In 1942, Private Witt is a U.S. Army absconder living peacefully with the locals of a small South Pacific island. Discovered by his commanding officer, Sergeant Welsh, Witt is forced to resume his active duty training for the Battle of Guadalcanal. As Witt and his unit land on the island, and the American troops mount an assault on entrenched Japanese positions, the story explores their various fates and attitudes towards life-or-death situations.
This magnificent adaptation of James Jones' third novel unfolds on Guadalcanal during World War II as American forces carry out a full frontal attack on a strongly held Japanese hilltop position. At the same time, maverick director Terrence Malick – making his first film in 20 years – uses some of his characters – Witt (Jim Caviezel) and Bell (Ben Chaplin) – to philosophise about the very nature of war, the warring elements within nature, and the notion – also expressed in John Steinbeck – that "maybe all men got one big soul everybody's a part of"...
Performances are excellent without exception
It's the combination of the visceral battle footage with the 'peaceful' scenes – the flashbacks to Bell's wife or to Witt's 'paradise' village – and the accompanying voice-overs which elevate the film to greatness. The battle scenes are at least the equal of Saving Private Ryan. The attack on the hill, an extraordinary, most detailed sequence, is one of the finest in any war film – the Stedicam takes the viewer into the battle with devastating effect. John Toll's camerawork is remarkable throughout.
Performances are excellent without exception, though it's a pity that Caviezel and Chaplin, the two 'introverted' characters, are of similar appearance, height, build, coloring – so that, when helmeted and streaked with mud, it's at times difficult to tell them apart. The use of guest stars is of questionable value – Travolta and Clooney (though they're both fine) are a bit distracting; on the other hand, Woody Harrelson's one scene carries tremendous impact. Nolte is superb as the professional soldier in conflict with his subordinate, Elias Koteas, a lawyer in civilian life, who refuses to obey his command to attack the enemy frontally. (Interestingly, the Koteas character, Greek in the film, was Jewish in the book).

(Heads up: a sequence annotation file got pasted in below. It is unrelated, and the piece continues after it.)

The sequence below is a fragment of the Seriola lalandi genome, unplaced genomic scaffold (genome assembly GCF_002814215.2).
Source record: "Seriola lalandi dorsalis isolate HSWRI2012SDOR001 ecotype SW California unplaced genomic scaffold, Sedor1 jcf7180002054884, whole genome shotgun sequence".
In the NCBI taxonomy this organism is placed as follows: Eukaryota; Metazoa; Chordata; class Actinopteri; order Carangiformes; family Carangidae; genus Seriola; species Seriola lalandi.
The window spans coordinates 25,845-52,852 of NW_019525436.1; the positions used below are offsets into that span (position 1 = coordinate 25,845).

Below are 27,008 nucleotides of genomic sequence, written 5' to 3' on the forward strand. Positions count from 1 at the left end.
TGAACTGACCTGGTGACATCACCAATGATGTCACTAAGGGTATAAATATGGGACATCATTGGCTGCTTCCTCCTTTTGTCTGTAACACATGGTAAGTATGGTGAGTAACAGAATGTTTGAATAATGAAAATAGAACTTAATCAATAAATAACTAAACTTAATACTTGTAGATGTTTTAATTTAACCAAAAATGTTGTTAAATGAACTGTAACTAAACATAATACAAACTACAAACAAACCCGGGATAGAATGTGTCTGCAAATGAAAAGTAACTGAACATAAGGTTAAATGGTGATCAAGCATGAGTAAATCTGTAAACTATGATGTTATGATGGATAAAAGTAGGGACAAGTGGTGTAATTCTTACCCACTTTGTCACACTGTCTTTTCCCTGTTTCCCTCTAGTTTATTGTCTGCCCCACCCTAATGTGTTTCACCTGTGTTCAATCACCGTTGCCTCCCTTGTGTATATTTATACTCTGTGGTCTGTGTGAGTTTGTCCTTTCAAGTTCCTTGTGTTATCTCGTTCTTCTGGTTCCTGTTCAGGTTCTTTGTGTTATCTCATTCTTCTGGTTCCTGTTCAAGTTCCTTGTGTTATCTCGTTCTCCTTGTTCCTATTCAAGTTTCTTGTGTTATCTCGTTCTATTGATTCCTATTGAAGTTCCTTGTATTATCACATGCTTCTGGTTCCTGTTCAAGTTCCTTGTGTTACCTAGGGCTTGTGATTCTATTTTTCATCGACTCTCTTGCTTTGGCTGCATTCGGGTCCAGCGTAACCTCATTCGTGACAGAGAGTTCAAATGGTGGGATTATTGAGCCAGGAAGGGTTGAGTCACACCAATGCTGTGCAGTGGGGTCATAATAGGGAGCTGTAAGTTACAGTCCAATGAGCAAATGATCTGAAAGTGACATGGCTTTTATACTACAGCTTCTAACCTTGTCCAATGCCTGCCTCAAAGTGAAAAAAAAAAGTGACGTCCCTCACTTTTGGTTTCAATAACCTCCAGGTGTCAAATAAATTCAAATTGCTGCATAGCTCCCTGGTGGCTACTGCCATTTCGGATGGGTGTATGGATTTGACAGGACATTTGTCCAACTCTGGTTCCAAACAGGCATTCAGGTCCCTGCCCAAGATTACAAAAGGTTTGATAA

Malick also humanises the enemy: he makes the Japanese both frightening and very human, when we see them praying, or hopelessly surrendering to defeat.They're as far from home as the Americans. Malick also uses the forces of nature very powerfully – the jungle itself – the long, tough grass through which the soldiers are forced to climb (that remarkable shot of a snake slithering alongside them). It's summed up by that eerie image of a giant croc which opens the film.
Margaret's Comments: Quite simply the best film I've seen in ages. Malick is a sublime filmmaker. His screenplay and his cinematic skills have created this elegiac epic depicting the devastating tragedy of war for our species. Sean Penn, Jim Caviezel, Elias Kotea, Ben Chaplin and Nick Nolte are uniformly wonderful. The only sour note in the whole film is Travolta, who apart from being wrong in his brief scenes, is actually wearing a crooked moustache. At one point I thought how many more men do I have to see who are frightened, how many more do I have to see dying. But the accumulation of images makes them important particularly when contrasted with the images he introduces of nature at its most beautiful. The last image is one of the most beautiful I've ever seen.
Rarely have I been so moved by a film, rarely have I been so grateful. At last a decent film made by a director who has something to say and knows how to do it.
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8.30pm, Friday 22 December (no catch-up at SBS On Demand)
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LISTEN: Ken Burns talks 'The Vietnam War'